the complaint in the light most favorable to plaintiff, as
we must, Barke, 176 Or App at 473, we conclude that
plaintiff merely “suspected” tortious conduct within six to
eight months after the child’s birth and that she did not
discover the child’s injuries for purposes of the statute
of limitations until May 1999. The existence of such a
suspicion will not start the statute of limitations
running. See Gaston v. Parsons, 318 Or 247, 256, 864 P2d
1319 (1994) (holding that a statute of limitations will not
begin to run if a plaintiff has only a “mere suspicion” of
legal injury, but it will begin to run if the plaintiff was
or should have been aware of a “substantial possibility” of
legal injury). Accordingly, under ORS 12.160, plaintiff had
until five years from May 1999 within which to bring the
claim. As noted, however, under ORS 12.110(4), the statute
of ultimate repose, notwithstanding ORS 12.160, every
action must be commenced within five years of the date of
treatment. In this case, the statute of ultimate repose bars
plaintiff’s claim because it was not brought within five
years of March 14, 1994.

We must next consider whether application of the statute of
ultimate repose violates the constitutional guarantees of
the remedy clause. Although both this court and the Oregon
Supreme Court have previously upheld statutes of ultimate
repose against remedy clause challenges, see Johnson v.
Star Machinery Co., 270 Or 694, 530 P2d 53 (1974); Josephs
v. Burns & Bear, 260 Or 493, 491 P2d 203 (1971); Davis v.
Whiting Corporation, 66 Or App 541, 674 P2d 1194, rev den,
297 Or 82 (1984), including ORS 12.110(4), Jones v. Salem
Hospital, 93 Or App 252, 762 P2d 303 (1988), rev den, 307
Or 514 (1989), we have not squarely addressed the issue in
the light of Smothers v. Gresham Transfer, Inc., 332 Or 83,
23 P3d 333 (2001).[fn7]

The Smothers court adopted an analysis that evaluates a
challenged statute in terms of the purpose the drafters of
the Oregon Constitution had in adopting the remedy clause:
to preserve absolute common-law rights respecting person,
property, and reputation that existed when the constitution
was adopted in 1857.

“[T]he first question is whether the plaintiff has
alleged an injury to one of the absolute rights that
Article I, section 10 protects. Stated differently, when
the drafters wrote the Oregon Constitution in 1857, did
the common law of Oregon recognize a cause of action for
the alleged injury? If the answer to that question is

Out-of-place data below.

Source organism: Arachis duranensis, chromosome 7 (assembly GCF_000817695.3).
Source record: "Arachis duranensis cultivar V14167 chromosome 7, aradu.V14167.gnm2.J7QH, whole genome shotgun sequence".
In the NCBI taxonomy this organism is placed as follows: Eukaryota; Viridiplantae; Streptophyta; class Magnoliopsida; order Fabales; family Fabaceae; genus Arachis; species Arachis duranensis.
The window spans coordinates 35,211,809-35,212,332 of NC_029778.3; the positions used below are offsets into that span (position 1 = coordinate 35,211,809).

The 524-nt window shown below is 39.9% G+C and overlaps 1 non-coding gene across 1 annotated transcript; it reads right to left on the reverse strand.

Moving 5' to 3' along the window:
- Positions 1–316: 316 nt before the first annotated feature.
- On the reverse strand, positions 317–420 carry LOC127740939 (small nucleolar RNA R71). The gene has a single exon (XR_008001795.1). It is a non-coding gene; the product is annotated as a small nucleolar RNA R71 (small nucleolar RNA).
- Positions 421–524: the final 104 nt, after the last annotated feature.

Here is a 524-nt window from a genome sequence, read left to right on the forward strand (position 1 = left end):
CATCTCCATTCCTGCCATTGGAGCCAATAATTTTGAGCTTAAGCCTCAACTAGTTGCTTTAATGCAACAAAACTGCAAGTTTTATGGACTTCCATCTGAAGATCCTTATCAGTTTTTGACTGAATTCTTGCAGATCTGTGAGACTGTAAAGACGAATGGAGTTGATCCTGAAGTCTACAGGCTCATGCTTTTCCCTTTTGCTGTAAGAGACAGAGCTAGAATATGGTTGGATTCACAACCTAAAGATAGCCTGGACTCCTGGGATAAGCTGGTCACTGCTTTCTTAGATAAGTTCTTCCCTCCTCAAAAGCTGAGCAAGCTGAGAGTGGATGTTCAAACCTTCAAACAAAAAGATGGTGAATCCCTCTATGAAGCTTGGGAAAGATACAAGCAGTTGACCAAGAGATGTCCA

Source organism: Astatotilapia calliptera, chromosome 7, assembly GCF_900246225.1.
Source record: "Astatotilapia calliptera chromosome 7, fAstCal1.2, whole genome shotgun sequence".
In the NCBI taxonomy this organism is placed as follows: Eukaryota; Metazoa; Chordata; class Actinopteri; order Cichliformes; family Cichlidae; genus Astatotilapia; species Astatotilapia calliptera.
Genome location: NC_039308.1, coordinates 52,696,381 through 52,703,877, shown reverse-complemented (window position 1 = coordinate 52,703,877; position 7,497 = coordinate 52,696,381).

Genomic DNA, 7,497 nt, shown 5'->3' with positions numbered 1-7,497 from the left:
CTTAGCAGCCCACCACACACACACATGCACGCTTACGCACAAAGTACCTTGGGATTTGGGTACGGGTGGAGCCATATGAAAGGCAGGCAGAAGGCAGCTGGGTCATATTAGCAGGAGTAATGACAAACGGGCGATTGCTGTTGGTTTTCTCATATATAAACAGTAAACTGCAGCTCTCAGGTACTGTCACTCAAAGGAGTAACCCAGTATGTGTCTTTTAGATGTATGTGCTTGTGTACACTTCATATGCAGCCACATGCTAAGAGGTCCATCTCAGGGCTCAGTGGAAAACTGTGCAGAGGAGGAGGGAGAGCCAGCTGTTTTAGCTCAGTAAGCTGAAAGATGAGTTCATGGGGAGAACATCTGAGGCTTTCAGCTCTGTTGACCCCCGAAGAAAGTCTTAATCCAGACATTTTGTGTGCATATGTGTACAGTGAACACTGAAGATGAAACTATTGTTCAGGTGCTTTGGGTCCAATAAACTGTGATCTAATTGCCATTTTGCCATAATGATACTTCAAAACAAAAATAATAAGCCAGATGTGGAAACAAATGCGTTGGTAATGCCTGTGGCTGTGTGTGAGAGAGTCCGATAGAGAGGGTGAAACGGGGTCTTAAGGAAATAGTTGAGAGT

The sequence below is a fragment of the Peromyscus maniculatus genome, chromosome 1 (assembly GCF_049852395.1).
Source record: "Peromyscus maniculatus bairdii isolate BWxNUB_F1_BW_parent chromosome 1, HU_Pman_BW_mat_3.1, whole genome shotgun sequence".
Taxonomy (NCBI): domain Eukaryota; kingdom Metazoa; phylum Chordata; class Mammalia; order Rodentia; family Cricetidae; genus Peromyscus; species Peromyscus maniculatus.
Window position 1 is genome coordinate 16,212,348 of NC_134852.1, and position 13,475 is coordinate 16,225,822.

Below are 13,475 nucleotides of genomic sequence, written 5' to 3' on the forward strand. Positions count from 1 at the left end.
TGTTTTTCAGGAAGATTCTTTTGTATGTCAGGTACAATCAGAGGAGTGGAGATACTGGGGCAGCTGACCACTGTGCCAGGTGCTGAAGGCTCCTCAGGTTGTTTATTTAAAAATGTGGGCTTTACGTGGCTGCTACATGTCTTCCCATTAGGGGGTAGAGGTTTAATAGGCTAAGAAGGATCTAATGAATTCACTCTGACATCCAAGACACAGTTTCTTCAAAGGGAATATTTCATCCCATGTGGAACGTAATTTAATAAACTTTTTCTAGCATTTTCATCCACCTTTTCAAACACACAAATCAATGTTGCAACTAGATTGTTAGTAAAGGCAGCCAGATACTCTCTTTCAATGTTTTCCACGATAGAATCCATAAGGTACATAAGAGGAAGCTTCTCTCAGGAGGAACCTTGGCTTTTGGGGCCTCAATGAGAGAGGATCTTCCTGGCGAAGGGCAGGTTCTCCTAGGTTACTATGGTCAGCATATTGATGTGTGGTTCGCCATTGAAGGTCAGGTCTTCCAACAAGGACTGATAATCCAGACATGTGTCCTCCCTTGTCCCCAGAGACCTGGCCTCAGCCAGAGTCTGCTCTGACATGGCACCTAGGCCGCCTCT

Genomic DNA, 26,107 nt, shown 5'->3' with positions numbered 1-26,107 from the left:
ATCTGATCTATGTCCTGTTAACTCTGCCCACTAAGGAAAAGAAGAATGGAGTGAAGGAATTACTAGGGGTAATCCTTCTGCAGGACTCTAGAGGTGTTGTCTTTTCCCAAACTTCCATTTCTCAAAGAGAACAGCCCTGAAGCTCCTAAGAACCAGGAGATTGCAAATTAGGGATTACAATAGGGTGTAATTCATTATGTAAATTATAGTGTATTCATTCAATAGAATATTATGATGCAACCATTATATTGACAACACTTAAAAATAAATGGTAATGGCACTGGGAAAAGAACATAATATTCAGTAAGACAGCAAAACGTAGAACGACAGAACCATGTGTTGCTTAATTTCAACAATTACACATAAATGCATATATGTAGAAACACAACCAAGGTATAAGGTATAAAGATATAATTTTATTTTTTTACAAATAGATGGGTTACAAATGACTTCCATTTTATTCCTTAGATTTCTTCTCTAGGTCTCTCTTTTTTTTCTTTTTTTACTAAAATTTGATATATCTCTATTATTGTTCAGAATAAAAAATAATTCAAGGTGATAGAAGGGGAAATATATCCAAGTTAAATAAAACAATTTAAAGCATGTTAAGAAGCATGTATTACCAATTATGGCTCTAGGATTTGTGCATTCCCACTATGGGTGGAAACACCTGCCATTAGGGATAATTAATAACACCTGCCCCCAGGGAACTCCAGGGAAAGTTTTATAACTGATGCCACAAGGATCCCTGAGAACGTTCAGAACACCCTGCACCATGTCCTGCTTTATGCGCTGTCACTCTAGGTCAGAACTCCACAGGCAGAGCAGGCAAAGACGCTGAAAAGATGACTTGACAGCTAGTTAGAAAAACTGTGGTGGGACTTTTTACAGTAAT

yes, and if the legislature has abolished the common-law
cause of action for injury to rights that are protected by
the remedy clause, then the second question is whether it
has provided a constitutionally adequate substitute remedy
for the common-law cause of action for that injury.”

332 Or at 124. Because we decide that ORS 12.110(4), as
applied to the claim before the court, does not abolish a
common-law cause of action that existed in 1857, we answer
“no” to the first question posed by Smothers and,
therefore, need not address the second question.

Under Lawson v. Hoke, 339 Or 253, 259, 119 P3d 210 (2005),
we are enjoined to identify the circumstances of the case
that are pertinent to the inquiry of whether the common law
recognized a claim. See Smothers, 332 Or at 129 (framing
the relevant inquiry as “whether, at common law in Oregon
in 1857, an employee would have had a cause of action
against an employer for failure to provide a safe workplace
and failure to warn of dangerous working conditions”); see
also Juarez v. Windsor Rock Products, Inc., 341 Or 160, 144
P3d 211 (2006) (considering whether the remedy clause
protected a loss of consortium claim brought by a parent
and adult children of a person who was killed as the result
of the negligence of the person’s employer); Lawson, 339 Or
at 259-60 (examining not only whether the right to recover
noneconomic damages resulting from an accident on a public
road caused by another’s negligence existed in 1857, but
also whether, at that time, such a remedy could have been
conditioned on whether the injured driver was licensed to
be at the place where her injury occurred).

There is no dispute that a cause of action for medical
negligence existed in 1857. See, e.g., Langford v. Jones,
18 Or 307, 22 P 1064 (1890).[fn8] Plaintiff’s claim is
brought on behalf of her minor child for prenatal injuries
that she claims were caused by medical negligence. The
question, therefore, in this case is whether a claim for
prenatal injuries caused by medical negligence was
recognized by the common law of Oregon, or any other
jurisdiction, around the time the Oregon Constitution was
adopted. Defendants cite Dietrich v. Northampton, 138 Mass
14, 1884 WL 4976 (1884), the first American case to
consider whether an infant could recover for prenatal
injuries negligently inflicted. In addressing the issue,
Justice Oliver Wendell Holmes, writing for the court
stated, “But no case, so far as we know, has ever decided
that, if the infant survived [an accident or injury that
befell the mother], it could maintain an action for
injuries received by it while in its mother’s womb.” Id. at
15; see also Allaire v. St. Luke’s Hospital, 184 Ill 359,
368, 56 NE 638 (1900) (“[S]o far as we have been able to
discover, [the legal fiction that an unborn child may be
regarded as in esse for some purposes] has not been indulged
in by the courts of common law to the extent of allowing an
action by an infant for injuries occasioned before its
birth.”).[fn9] Given that case law, we must agree with
defendants that no such cause of action existed in 1857.

In the years immediately surrounding the adoption of the
Oregon Constitution, no Oregon case addressed whether an
infant injured during birth could maintain an action for